Brooke Skylar Richardson, an ex-cheerleader senior in Ohio, was charged for allegedly killing and disposing of her daughter’s body. She was sentenced to three years of basic supervision. (Photo Credit: Sawyer Salgado/ Piktochart)
Brooke Skylar Richardson, an ex-cheerleader senior in Ohio, was charged for allegedly killing and disposing of her daughter’s body. She was sentenced to three years of basic supervision.

Photo Credit: Sawyer Salgado/ Piktochart

Brooke Skylar Richardson Given Lowest Felony Without Jail Time

September 27, 2019

Brooke Skylar Richardson, the 18-year old who gave birth to her stillborn daughter, Annabelle, and then allegedly burned and buried her body in the backyard. The details about how she got to the point of disposing of her daughter were vague. Her defendants said she never had any prenatal care or future plans to raise baby she had alone in her house in May 2017. Richardson’s defense team also claimed that Annabelle was a stillborn, and that Richardson reacted appropriately by burying her daughter in the backyard near a barbecue pit. 

Her trial has been going on for two years. Her multiple charges of aggravated murder, involuntary murder, child endangerment led her to be not guilty by the jury. The only thing she was found guilty of was abuse of a corpse, which is considered one of the lowest categories of felonies. She was charged with three years of basic supervision, without serving a day in jail, and getting bond for $50,000.Her defense lawyers plead for sympathy because she struggled with an eating disorder, and was only 98 pounds at the time of her pregnancy.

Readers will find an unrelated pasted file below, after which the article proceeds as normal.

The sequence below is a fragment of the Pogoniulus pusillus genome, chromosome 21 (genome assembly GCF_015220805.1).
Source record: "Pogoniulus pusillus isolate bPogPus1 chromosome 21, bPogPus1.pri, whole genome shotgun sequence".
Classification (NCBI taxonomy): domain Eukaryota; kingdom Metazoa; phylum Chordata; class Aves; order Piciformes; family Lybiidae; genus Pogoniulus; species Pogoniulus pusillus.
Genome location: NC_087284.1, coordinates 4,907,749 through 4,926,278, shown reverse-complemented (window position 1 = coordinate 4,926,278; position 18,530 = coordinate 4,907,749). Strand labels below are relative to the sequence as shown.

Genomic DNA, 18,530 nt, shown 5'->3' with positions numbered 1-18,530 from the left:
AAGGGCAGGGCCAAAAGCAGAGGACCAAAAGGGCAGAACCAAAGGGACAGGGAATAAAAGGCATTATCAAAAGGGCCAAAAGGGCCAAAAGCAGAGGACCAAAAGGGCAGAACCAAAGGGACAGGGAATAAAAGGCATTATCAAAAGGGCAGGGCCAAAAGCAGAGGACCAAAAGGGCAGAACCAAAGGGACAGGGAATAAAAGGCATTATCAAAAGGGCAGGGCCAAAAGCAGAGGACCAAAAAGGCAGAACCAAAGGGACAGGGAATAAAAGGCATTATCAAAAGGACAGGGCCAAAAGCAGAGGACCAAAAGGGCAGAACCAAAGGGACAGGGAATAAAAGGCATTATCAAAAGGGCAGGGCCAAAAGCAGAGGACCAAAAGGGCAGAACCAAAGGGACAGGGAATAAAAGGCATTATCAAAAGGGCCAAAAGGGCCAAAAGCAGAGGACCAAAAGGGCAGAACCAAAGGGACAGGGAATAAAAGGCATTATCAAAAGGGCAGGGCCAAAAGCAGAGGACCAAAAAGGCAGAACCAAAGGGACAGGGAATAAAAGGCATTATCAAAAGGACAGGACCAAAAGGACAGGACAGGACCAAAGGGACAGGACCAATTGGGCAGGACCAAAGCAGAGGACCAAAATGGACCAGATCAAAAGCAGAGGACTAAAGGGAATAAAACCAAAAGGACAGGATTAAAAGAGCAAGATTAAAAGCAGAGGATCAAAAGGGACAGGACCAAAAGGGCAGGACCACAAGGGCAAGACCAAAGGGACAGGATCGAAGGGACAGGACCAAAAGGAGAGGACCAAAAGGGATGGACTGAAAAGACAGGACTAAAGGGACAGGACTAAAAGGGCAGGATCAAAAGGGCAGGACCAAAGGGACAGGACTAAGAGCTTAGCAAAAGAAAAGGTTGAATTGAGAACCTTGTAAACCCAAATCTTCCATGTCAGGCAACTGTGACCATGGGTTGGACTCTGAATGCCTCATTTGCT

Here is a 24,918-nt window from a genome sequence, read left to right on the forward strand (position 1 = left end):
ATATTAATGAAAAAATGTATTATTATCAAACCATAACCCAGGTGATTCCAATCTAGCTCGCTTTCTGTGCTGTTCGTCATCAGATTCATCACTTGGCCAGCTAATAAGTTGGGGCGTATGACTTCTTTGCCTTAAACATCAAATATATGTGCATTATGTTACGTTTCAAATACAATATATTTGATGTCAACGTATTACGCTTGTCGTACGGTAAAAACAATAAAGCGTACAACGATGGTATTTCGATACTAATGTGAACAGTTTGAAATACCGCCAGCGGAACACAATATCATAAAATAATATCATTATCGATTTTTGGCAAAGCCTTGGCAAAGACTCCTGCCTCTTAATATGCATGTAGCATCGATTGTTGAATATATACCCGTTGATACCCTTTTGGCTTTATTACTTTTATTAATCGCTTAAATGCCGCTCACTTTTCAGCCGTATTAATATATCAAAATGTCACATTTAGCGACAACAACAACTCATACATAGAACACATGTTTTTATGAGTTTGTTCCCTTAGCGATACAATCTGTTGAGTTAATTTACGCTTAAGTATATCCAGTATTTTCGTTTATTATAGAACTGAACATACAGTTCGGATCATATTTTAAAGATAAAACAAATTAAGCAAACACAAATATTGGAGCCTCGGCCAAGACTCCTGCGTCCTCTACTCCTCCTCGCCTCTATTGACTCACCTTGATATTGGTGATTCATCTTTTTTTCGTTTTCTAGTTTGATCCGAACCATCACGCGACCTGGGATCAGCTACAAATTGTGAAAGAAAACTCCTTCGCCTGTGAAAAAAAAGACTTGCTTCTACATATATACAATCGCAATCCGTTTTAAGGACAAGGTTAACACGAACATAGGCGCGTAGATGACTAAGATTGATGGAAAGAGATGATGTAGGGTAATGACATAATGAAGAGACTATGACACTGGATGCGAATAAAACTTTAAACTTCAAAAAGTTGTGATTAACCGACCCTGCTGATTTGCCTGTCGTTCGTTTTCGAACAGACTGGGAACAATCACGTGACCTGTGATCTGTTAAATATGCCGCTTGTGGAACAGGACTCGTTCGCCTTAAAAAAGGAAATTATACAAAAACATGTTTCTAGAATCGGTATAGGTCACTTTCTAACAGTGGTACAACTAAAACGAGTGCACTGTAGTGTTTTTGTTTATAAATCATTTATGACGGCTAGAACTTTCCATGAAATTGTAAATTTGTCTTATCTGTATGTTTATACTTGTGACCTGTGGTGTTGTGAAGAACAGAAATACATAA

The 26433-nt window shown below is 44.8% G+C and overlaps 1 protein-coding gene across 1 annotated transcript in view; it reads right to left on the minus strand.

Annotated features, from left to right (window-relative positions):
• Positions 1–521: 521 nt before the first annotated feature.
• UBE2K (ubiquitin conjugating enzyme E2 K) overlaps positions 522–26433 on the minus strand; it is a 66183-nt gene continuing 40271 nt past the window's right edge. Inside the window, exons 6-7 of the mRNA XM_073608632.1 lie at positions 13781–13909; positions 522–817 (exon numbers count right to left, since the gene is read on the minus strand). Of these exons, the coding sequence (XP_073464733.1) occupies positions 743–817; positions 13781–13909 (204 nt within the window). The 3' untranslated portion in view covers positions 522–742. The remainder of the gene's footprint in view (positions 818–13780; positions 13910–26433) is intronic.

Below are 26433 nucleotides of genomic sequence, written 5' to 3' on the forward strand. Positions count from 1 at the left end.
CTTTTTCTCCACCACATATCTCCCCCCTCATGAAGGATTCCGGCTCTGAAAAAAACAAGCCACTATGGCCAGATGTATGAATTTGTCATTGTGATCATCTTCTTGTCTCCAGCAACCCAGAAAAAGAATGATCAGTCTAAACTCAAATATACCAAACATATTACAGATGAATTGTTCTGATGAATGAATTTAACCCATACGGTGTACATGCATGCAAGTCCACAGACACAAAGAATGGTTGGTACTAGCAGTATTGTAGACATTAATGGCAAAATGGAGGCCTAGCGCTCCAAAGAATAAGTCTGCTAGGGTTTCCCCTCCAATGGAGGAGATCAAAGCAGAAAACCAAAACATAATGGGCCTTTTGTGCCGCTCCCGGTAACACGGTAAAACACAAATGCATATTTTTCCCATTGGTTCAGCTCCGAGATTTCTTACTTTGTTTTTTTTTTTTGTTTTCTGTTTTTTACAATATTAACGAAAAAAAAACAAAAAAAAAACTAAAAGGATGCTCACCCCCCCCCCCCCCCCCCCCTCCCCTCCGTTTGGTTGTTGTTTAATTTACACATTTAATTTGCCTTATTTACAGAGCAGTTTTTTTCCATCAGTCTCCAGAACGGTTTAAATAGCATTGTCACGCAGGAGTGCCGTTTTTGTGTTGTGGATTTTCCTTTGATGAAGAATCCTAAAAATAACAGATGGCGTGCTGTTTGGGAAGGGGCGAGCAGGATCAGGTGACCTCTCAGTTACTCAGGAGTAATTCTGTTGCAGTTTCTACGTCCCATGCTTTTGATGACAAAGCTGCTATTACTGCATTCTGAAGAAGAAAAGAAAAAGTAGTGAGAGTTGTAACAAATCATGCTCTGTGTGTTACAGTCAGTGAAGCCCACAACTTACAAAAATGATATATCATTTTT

Christi Carotenuto (‘22) said, “I think 100% of what she did was wrong and that she should have had a substantial consequence for her actions. Instead of just getting a $50,000 bond.” 

 CNN and Fox News describe her as “An Ohio Woman” and “ An Ex-Cheerleader”. Although Richardson was eighteen at the time, her headline in the NBC News  was “Ohio ex-cheerleader,” instead of saying her name first. This detail takes away from her original crime in the hopes to have the public empathize with her story.

Julie Bolling (‘21) said, “While reading over an article on it, I saw that the judge said he was restricted by the law and couldn’t’ make the sentencing he wanted to make. So I’m not sure if it’s as much privilege as much as restriction of the law that gave Brooke Richardson a lenient sentence. I believe the judge would have given her a worse sentence if it weren’t for his limitations. It seems he wanted to sentence her for more time, but he couldn’t. The judge clearly believes that, “life is precious” and wanted to show this to Brooke, but was sadly unable to.” 

The same treatment is not applicable with African Americans. In crime headlines with an African American, the first words are, “A black man/woman is arrested.” Society judges them based off what is seen first. Statistically, African Americans normally get longer sentences than any other race. According to the NAACP, African Americans are arrested and sentenced to a crime more than three times than a white person. The race factor in sentencing African American juveniles to life without parole and tried as an adult, are increasing as well.

Raquelle Elson (’23) said, “Why didn’t they put her in jail? There are a lot of people that have done crimes less serious and were put in jail for a long time for tedious crimes.” 

 

1 Comment

Achona • Copyright 2020 • FLEX WordPress Theme by SNOLog in